So, Is Netflix’s Tall Girl Really That Problematic? ?

Photo: Courtesy of Netflix.
Tall Girl opens with a familiar sequence: A beautiful blue-eyed, blonde-haired girl peeks over the top of her book at an equally handsome classmate. They lock eyes to the tune of Janelle Monae’s “Make Me Feel,” shyly smiling as they acknowledge their attraction. A flirty conversation about A Confederacy of Dunces follows — next stop, the ask out. But then, the girl stands, and the twist is revealed: She’s very tall! The boy panics, and leaves her in the lurch, as she sighs. Unfortunately, she’s used to this. 
It’s a cute conceit for a rom-com. Or, at least, it would be, if Tall Girl weren’t so lacking in self-awareness. In the weeks before its September 13 Netflix release, the film has been plagued with social media backlash as people took issue with the portrayal of an otherwise thin, white, affluent young woman as a victim of discrimination. 
A movie about a niche set of teen problems isn’t a setback in and of itself. Not everything has to be a crusade for social justice. But there is a difference between a film that takes no stance at all, and one that takes one by accident. 
Ultimately though, the issue with Tall Girl isn’t so much what it says, but how it says it. The Tall Girl in question is Jodi (Ava Michelle), a young woman struggling with body issues related to her size. The kids at school — save for best friends Fareeda (Anjelika Washington, who should really be carrying a movie of her own) and Dunkelman (a charming Griffin Gluck)  —  constantly taunt her about her height, and her parents aren’t much better. Her father (Steve Zahn) is particularly unhelpful, going as far as to suggest hormone therapy for his 3-year-old daughter to stunt her growth in a flashback. And it doesn’t help that her older sister Harper (Sabrina Carpenter) is a professional beauty queen, a handy foil everyone can compare Jodi to. All in all, Jodi’s unhappy and not optimistic about the future. That changes, however, with the arrival of Stig (Luke Eisner), a Swedish exchange student whose just as tall and blonde as she is! Could he be the solution to her woes?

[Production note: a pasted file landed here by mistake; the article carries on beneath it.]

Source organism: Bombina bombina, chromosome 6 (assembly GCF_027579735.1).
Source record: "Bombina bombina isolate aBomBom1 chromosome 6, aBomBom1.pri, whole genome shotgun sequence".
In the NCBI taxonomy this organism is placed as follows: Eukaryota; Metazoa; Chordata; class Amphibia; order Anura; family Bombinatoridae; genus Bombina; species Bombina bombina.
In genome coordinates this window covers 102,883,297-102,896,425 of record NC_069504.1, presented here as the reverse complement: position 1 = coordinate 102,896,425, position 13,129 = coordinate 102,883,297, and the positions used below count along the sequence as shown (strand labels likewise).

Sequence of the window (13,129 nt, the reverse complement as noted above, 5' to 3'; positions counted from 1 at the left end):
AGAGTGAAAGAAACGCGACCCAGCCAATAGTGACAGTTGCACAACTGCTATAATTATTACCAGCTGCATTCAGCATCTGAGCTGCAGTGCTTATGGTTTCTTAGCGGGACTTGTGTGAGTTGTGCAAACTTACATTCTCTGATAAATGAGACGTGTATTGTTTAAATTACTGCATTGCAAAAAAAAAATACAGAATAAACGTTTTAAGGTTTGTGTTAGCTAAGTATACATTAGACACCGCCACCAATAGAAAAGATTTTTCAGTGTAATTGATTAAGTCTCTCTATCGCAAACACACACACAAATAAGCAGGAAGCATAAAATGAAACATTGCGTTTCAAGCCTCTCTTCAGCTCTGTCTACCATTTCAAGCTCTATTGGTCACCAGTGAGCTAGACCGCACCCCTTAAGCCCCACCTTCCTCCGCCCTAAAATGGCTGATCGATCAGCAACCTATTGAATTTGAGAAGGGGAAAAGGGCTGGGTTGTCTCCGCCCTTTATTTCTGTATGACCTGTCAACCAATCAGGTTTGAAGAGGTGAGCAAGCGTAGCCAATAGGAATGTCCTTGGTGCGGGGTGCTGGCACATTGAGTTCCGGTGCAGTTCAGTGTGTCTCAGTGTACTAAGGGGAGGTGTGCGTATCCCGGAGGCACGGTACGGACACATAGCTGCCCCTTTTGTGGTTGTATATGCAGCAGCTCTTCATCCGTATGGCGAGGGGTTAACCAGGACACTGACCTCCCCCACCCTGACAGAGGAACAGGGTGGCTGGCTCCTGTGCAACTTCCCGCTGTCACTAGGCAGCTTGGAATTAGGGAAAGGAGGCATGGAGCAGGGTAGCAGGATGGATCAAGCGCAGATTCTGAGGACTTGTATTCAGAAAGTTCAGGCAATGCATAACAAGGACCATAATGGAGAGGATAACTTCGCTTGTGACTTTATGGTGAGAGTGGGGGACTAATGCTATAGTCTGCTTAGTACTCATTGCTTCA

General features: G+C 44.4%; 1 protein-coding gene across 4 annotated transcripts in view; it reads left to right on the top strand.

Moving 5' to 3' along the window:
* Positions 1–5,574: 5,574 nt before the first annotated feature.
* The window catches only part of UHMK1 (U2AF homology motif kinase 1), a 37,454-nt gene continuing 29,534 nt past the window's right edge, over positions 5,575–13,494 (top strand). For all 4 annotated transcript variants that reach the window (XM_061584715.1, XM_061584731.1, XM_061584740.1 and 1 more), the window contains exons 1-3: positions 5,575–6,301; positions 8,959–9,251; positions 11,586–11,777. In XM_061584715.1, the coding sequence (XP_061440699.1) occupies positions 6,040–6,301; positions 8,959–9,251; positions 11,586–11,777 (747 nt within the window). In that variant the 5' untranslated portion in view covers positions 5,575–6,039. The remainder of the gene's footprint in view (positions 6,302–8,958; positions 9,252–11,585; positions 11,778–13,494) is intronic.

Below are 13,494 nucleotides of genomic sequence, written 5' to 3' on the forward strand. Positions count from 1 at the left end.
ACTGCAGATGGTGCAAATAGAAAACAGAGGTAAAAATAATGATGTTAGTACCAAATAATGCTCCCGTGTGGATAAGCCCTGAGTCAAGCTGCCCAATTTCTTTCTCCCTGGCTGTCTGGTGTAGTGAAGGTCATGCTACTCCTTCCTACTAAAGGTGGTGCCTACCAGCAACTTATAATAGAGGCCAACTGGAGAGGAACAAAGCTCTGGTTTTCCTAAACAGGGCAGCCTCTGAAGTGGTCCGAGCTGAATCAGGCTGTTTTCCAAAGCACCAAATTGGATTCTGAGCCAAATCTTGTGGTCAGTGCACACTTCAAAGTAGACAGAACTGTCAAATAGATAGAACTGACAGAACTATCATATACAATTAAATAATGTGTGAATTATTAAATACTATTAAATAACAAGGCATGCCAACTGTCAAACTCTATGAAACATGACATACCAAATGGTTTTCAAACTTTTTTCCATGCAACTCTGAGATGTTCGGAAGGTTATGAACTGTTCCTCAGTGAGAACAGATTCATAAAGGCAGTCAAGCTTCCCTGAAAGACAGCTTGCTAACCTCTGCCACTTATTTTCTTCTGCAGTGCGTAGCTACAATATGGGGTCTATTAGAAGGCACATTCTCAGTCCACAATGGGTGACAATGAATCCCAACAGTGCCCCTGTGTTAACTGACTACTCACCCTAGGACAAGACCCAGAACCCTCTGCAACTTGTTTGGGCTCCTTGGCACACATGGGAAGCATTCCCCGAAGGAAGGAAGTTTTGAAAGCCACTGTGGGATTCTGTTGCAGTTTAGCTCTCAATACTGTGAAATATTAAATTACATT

No one is denying that being exceptionally tall in high school can be alienating. Speaking as the tall girl of College Marie de France’s class of 2006, I can confirm that it deeply sucks at times. (I wasn’t as tall as Jodi, but I was also fat, and I’ll let you decide which of those things made life more difficult.) But it’s not the worst fate ever to befall anyone in the history of the Earth — or like, even in the past week, given the destructive path of Hurricane Dorian —  even if that’s how it seems from Jodi’s perspective. 
In our current socio-political context, where marginalized teens across communities are dealing with life-threatening situations, lines like, “You think your life is hard? I’m a high school junior wearing size 13 Nikes. Men’s size 13 Nikes. Beat that,” land as tone-deaf and cringe-worthy coming from a white, affluent young lady, who otherwise meets all mainstream Western standards of beauty. (You say tall, I say model.) 
One could argue that to be a teenager is to navel-gaze. But that too, seems off. One of the significant characteristics that separate Gen Z from the generations that came before is that they do care about the world around them. They’re aware of social and economic injustice, and strive for inclusivity. In the grand scheme of things, being 6’1.5, isn’t so much a grand affliction so much as an inconvenience. Couple all of that with Netflix’s recent cancelling spree, which resulted in the streaming service pulling the plug on some of its most diverse programming, and it’s clear why this movie might strike a nerve.
And yet, in its own way, Tall Girl is subversive. Directed by Nzingha Stewart, a frequent Shonda Rimes collaborator, it’s a mainstream movie helmed by a woman of color. In an interview with Variety in 2018, Stewart shared her ongoing struggle to find directing opportunities, despite her success on shows like Scandal, Grey’s Anatomy, and How To Get Away With Murder. “Every major director who’s African-American — from Ava [DuVernay] to Spike Lee to Ryan Coogler, all of them — they had to write their first movies because wasn’t nobody trying to hire them,” she said. 
Work begets work. A Netflix original film represents a potential stepping stone towards even more high-profile projects. And on the whole, Tall Girl is almost engaging enough to overcome its weak script, courtesy of Sam Wolfson. The performances are endearing, in keeping with Netflix’s growing roster of teen comedies like To All The Boys I’ve Loved Before, and the ending is particularly sweet, and even unexpected, addressing a taboo that we still don’t often see depicted on-screen. On the whole, it's a charming movie about the mental toll of insecurity that also has major blind spots.

Last week, critic Mark Harris tweeted an interesting question: “If a movie is a step forward in terms of representation but also utterly mediocre, IS it a step forward?” He wasn’t specifically referring to Tall Girl, but it’s an idea I often myself grappling with. Does all work by underrepresented filmmakers have to be perfect to be celebrated? Isn’t that the kind of unreachable threshold of excellence we’re trying to avoid as we strive for more diversity in Hollywood? In a perfect world, everyone would be free to make great art, but also bad art. Tall Girl falls somewhere in between.

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